In the July document (sent to all the leaders of his movement), it was made clear that those deputies were conducting initiation ceremonies as rittviks on behalf of Prabhupāda. In October, Prabhupāda uses the phrase “to initiate,” in reference to the list of eleven from the previous July, substantiated by the first line of the conversation.
He was referring to rittviks! They remained nothing more than that. As such, in the context of how this conversation began, the phrase “to initiate” cannot mean to initiate new people for themselves, because the phrase is used to refer to eleven deputies, all of whom were still rittviks!
As such, when Prabhupāda says, “I may not be pressed in this condition to initiate,” logically, it must be referring to something else. What could be that something else? Could it not be that he is referring to conducting the initiation ceremony himself . . . or witnessing it? That is not at all illogical, although it is a bit awkward.
Do you take it to mean that Jaya Pataka was converted into a regular guru? There is no clear indication in the conversation. In point of fact, the Bombay President states that he clearly understood the meaning, and T.K.G., at the afore-mentioned Pyramid House talks in early December of 1980, revealed how he came to understand that October, 1977 conversation:
“Now I understand that what he did was very clear. He was physically incapable of performing the function of initiating. Therefore, he appointed officiating priests to initiate on his behalf. He appointed eleven, and he said very clearly, ‘Whoever is nearest, he can initiate.’ This is a very important point, because, when it comes to initiating, it is not whoever is nearest. It is wherever your heart goes—to whom you can repose you faith. But, when it is officiating, it’s ‘whoever is nearest,’ . . . ‘Whoever is nearest will check you out. Then, on my behalf, they will initiate . . .’”
We see in this statement from T.K.G. (and his analysis of that 1977 room conversation, which took place late in Prabhupāda’s lifetime) that T.K.G. did not interpret Prabhupāda as having then converted any rittvik from July to the much, much higher and more powerful status of dīkṣā-guru.
The conclusion is that there are arguments to be made from either angle of vision, but a man who was there, less than three years later, confirmed that Prabhupāda had no such intention to elevate anyone on the rittvik list to dīkṣā-guru. The reason TKG gives for his realization is quite cogent, and that should also be taken into account.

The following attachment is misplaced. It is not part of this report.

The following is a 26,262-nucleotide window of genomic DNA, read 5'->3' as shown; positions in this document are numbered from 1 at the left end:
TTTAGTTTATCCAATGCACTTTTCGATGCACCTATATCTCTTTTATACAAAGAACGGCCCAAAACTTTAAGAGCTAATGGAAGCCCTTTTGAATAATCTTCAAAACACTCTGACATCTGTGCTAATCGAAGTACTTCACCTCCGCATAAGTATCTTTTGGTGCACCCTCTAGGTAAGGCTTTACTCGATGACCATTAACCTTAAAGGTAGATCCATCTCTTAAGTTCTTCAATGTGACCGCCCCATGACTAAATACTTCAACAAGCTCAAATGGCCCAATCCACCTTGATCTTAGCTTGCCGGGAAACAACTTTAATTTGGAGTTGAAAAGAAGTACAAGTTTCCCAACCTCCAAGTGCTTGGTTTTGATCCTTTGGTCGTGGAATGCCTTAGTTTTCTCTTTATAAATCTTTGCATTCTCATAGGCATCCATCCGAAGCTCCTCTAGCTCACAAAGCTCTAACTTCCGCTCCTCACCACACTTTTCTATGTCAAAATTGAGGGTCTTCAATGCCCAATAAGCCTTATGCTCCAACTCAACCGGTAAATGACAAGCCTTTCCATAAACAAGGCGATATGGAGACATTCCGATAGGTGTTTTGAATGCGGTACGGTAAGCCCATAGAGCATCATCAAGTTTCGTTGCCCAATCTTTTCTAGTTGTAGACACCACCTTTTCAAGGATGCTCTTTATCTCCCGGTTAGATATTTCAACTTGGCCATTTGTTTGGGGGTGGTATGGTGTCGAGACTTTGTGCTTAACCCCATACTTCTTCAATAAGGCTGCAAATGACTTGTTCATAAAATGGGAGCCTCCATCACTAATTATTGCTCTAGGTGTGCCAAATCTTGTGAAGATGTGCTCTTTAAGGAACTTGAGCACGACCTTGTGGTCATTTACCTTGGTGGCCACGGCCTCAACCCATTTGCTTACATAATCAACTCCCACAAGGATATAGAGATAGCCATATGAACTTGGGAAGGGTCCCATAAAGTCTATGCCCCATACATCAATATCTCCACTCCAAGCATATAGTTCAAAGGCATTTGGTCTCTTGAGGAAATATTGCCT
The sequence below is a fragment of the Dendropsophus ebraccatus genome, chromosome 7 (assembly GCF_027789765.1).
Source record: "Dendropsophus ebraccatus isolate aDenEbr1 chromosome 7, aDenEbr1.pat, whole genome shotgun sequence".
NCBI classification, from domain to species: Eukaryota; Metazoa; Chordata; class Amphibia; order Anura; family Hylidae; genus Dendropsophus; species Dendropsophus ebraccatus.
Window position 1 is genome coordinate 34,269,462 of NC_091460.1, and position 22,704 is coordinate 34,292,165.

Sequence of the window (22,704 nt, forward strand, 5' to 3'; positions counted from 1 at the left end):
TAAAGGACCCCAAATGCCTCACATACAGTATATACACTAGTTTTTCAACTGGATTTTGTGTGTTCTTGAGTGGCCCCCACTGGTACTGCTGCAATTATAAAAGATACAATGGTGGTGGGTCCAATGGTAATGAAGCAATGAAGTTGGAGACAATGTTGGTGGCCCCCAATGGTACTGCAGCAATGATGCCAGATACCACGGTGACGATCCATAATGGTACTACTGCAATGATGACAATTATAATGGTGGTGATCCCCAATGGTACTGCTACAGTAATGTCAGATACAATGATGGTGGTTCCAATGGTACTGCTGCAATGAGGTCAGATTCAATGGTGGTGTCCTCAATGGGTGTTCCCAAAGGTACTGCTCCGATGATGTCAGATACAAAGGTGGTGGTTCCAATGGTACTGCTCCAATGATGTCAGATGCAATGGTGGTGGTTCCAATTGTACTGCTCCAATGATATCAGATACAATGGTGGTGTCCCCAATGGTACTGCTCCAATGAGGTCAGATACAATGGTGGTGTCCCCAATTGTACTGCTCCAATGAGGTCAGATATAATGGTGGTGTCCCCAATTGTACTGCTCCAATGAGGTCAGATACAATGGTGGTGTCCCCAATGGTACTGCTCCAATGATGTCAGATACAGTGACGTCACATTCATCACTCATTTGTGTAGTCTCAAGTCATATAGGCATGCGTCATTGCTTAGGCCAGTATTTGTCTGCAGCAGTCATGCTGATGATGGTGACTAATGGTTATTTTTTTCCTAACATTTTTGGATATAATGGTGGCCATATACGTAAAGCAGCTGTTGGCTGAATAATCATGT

However, there is another consideration far more important than that one. We find the following statement in a purport to Srimad-Bhagavatam, 8.9.28:
“The demons or atheists have faith in their own endeavors, but, although they work very hard day and night, they cannot get any more than their destiny. The devotees, however, can surpass the reactions of karma and achieve wonderful results, even without effort. It is also said, phalena-paricīyate: One’s success or defeat in any activity is understood by its result.”
If you conclude, wrongly, that Prabhupāda converted his eleven rittviks into dīkṣā-gurus in that equivocal room conversation with three of his leaders, what was the result of such a so-called conversion? Answer: The devastation of his branch of the Hare Kṛṣṇa movement of Kṛṣṇa consciousness less than a half year later.
If you come to such a mal-interpretation (that the rittviks were converted into gurus), then Prabhupāda would be responsible for what he (through the back door, so to speak) allegedly ordered in the third week of October, 1977. However, he did not authorize such a conversion, and you cannot pin the zonal ācārya debacle on him.
Time changes things. When the movement is transformed, such an event always is based upon deviation through the agency of time. Prabhupāda’s leading secretaries deviated from his orders concerning guru, initiation, and how the movement was to be run after he departed. None of the eleven rittviks was appointed as an initiating spiritual master (or a regular guru or a monitor guru), what to speak of those eleven being appointed as Successors.
The colossal hoax known as the fabricated, so-called “ISKCON” confederation is a pseudo-spiritual scam. Prabhupāda’s actual movement achieved its authority and power from the guru-paramparā; it achieved its authority from guru, sādhu, and śāstra, with Prabhupāda as its great Founder and spiritual master.
On the other hand, its perverted reflection, “ISKCON,” received—and still receives–its power through bureaucratic manipulation, the deception that Prabhupāda actually appointed dīkṣā-gurus in advance (when he only appointed rittviks), and the failure of his Governing Body Commission to prevent the hijacking and degradation of his movement by eleven of the G.B.C.’s most narcissistic commissioners.
SAD EVA SAUMYA